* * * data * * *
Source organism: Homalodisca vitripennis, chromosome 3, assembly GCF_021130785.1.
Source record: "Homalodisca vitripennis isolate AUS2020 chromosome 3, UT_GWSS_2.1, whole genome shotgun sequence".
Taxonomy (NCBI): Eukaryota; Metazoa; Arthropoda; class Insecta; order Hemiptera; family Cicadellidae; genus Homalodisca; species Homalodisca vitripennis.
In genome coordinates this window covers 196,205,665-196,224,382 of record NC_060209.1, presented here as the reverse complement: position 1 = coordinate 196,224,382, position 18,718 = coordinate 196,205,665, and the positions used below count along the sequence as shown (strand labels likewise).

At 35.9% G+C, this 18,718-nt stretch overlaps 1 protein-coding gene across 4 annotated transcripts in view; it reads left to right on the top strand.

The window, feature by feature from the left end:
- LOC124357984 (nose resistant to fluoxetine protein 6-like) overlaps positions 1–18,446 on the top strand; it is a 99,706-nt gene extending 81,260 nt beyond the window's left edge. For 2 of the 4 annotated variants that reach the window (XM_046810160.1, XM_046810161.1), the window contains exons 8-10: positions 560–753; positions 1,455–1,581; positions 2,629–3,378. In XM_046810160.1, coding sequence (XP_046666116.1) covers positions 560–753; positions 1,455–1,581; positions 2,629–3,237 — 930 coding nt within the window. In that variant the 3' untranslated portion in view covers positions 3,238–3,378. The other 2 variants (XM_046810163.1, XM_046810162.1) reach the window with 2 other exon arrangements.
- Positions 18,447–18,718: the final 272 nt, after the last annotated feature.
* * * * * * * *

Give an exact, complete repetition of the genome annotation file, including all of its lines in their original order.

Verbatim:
Source organism: Homalodisca vitripennis, chromosome 3, assembly GCF_021130785.1.
Source record: "Homalodisca vitripennis isolate AUS2020 chromosome 3, UT_GWSS_2.1, whole genome shotgun sequence".
Taxonomy (NCBI): Eukaryota; Metazoa; Arthropoda; class Insecta; order Hemiptera; family Cicadellidae; genus Homalodisca; species Homalodisca vitripennis.
In genome coordinates this window covers 196,205,665-196,224,382 of record NC_060209.1, presented here as the reverse complement: position 1 = coordinate 196,224,382, position 18,718 = coordinate 196,205,665, and the positions used below count along the sequence as shown (strand labels likewise).

At 35.9% G+C, this 18,718-nt stretch overlaps 1 protein-coding gene across 4 annotated transcripts in view; it reads left to right on the top strand.

The window, feature by feature from the left end:
- LOC124357984 (nose resistant to fluoxetine protein 6-like) overlaps positions 1–18,446 on the top strand; it is a 99,706-nt gene extending 81,260 nt beyond the window's left edge. For 2 of the 4 annotated variants that reach the window (XM_046810160.1, XM_046810161.1), the window contains exons 8-10: positions 560–753; positions 1,455–1,581; positions 2,629–3,378. In XM_046810160.1, coding sequence (XP_046666116.1) covers positions 560–753; positions 1,455–1,581; positions 2,629–3,237 — 930 coding nt within the window. In that variant the 3' untranslated portion in view covers positions 3,238–3,378. The other 2 variants (XM_046810163.1, XM_046810162.1) reach the window with 2 other exon arrangements.
- Positions 18,447–18,718: the final 272 nt, after the last annotated feature.